Why are bees important?

Learn the answer behind that question and other important facts about bees.

Bees flying into a hive

Our Manchester tree surgeon explains why bees are so important

You know what bees look like and you have probably been buzzed a time or two by one. But do you know how important they are when you see them in your yard or garden? Here is a look at the answer behind that question and other important facts about bees.

Bees are the world’s best pollinators

Pollination is a crucial activity as it ensures that plants that produce fruit and vegetables are fertilised. While pollination is accomplished in many ways, bees are capable of large scale pollination.

Bees are important to us as we would not have access to as many different foods grown naturally in gardens, farms, and orchards without the assistance of bees. This is why we all need to work together to save them globally.

Bees produce honey

Honey bees are the only type of bee to produce honey, which has many benefits. Not only does it taste good, but honey also contains medicinal properties and is considered to be “energy dense” which is good for us as well.

Why are bees disappearing?

There are many threats to bees that have impacted on their global population. Several of the threats to bees are also threatening our trees and woodland areas. Therefore, saving bees will save these things as well.

Habitat loss – Invasive farming methods and increasing urban developments have contributed to habitat loss for bees. Without trees to nest in and meadows with flowering plants, bees are struggling to survive.

Pesticide use – Toxic pesticides are designed to kill pests. However, due to the toxicity of these products, they harm bees. When plants are sprayed with pesticides that bees pollinate, they absorb the chemicals which can impact the nervous system of the bees.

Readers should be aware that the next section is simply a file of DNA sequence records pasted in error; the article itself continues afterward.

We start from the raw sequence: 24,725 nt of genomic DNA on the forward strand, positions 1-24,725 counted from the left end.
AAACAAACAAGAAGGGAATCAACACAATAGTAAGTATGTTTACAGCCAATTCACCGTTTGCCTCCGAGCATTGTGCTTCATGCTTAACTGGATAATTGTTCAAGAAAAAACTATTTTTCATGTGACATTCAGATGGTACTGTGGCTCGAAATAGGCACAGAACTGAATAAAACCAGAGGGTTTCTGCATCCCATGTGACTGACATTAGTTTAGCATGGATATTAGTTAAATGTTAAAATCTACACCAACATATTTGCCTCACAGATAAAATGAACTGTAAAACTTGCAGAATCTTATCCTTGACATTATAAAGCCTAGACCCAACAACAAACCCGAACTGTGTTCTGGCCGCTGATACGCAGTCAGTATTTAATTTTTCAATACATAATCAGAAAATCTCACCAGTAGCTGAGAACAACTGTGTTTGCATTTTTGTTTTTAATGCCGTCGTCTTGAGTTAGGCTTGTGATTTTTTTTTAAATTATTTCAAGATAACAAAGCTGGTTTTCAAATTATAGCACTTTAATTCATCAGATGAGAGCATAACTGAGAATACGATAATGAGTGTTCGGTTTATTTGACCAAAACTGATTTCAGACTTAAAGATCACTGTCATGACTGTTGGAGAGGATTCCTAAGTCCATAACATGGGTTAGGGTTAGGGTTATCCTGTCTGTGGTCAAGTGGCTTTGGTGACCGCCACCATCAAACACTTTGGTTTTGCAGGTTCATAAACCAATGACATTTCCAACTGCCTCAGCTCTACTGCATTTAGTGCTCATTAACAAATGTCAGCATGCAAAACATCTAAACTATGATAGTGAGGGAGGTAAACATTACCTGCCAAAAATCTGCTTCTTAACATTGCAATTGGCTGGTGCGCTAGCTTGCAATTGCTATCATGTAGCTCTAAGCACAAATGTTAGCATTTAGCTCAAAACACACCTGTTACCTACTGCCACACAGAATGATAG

Climate change – Extreme weather is another contributing factor to the decline of bee populations. It changes nesting behaviour and alters seasonal timing, which can mean flowers blooming earlier than normal or not at all.

Parasites and diseases – The varroa mite is a parasitic mite that clings to the back of honey bees. As time passes, the mite will pass diseases and viruses to the bee. They will result in draining the strength of the bee until it succumbs to the disease or virus.

Invasive species – Non-native insect species can cause problems with bee populations. An example is an Asian hornet which eats honey bees, making it a huge threat to bees.

How can we help to save the bees?

There are several ways you can get involved and help save the bees. Here are a few suggestions:

Bee-friendly plants – ask your local garden centre what flowering plants are considered bee-friendly and fill your garden and yard with them. Bees will be attracted to them and in addition to providing them with a food source, your plants will be pollinated.

Put bee shelters in your garden – bees need a place to shelter and nest and hibernate. You can help with this vital piece of the puzzle but putting up bee and insect houses. Check at your local garden centre or online for what works best for bees.

Quit using pesticides – There are other ways to rid your garden of insect pests that won’t harm bees. Again, your local garden centre can help and you may also find do-it-yourself solutions online that will produce the same results.

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